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International Women's Day

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Happy International Women's Day!  March 8th is celebrated around the world as a day to honor women's contributions to economy and society.  This date actually commemorates strikes by female garment workers in New York in 1857 and 1908, according to this article in today's Christian Science Monitor, and was initially called "International Working Women's Day."  Women around the world will have some time off work to celebrate, and will receive flowers and small gifts from employers and students.  In many nations, the day is also being used for events and demonstrations highlighting the special challenges that women still face, including gender-based violence, female genital mutilation, patriarchal oppression, and unequal pay.  The date is little marked in the United States, perhaps due to our national aversion to publicly condoning anything that's ever been associated with or approved by socialists anywhere.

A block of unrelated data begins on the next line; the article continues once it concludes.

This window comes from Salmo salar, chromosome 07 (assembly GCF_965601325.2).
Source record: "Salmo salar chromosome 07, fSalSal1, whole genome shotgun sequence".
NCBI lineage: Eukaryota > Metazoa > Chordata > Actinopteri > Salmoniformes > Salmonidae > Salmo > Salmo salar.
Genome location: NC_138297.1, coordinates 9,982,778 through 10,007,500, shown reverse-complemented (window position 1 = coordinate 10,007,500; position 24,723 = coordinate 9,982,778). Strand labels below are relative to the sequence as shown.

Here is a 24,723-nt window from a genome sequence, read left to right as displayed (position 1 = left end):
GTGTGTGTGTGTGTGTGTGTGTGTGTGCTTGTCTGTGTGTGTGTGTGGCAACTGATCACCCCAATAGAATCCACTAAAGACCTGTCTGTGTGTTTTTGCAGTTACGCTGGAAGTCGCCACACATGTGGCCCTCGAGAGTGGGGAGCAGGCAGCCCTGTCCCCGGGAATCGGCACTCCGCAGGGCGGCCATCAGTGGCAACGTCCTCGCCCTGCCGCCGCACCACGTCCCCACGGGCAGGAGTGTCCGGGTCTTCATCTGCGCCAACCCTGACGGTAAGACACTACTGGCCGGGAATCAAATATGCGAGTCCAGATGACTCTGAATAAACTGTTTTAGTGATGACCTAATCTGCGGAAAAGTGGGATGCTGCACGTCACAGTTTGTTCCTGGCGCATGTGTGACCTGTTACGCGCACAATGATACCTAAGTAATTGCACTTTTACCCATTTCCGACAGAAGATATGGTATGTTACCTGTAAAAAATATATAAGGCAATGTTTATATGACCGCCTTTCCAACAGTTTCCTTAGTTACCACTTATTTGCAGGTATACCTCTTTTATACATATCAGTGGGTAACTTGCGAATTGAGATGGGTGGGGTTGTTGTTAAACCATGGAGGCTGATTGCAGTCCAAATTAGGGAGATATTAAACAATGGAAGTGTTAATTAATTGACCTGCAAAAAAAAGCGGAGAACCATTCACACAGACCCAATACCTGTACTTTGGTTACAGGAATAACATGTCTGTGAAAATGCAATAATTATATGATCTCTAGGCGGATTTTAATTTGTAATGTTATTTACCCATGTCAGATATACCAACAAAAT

Yesterday, however, our President did give the 51% an early Women's Day present by signing into law the reauthorization of the Violence Against Women Act (VAWA).  Despite the act's name,it protects all people regardless of sex or gender, but the problems targeted disproportionately affect women.  Anyone facing domestic violence, sexual assault, dating violence, or stalking benefits from better training of law enforcement, resources for court advocates, and support services to rebuild their lives.  For the first time, the law specifically includes protections for LGBTQ crime victims. These sexual minorities are often targets of violence, but do not easily fit into the service model designed to serve heterosexual couples and families.  Additional protection is also given to Native American women who live on tribal lands.  To the benefit of immigrant victims of domestic violence, the reauthorization maintains the process of "self-petitioning" for a visa without needing to rely on an abusive spouse. 



 

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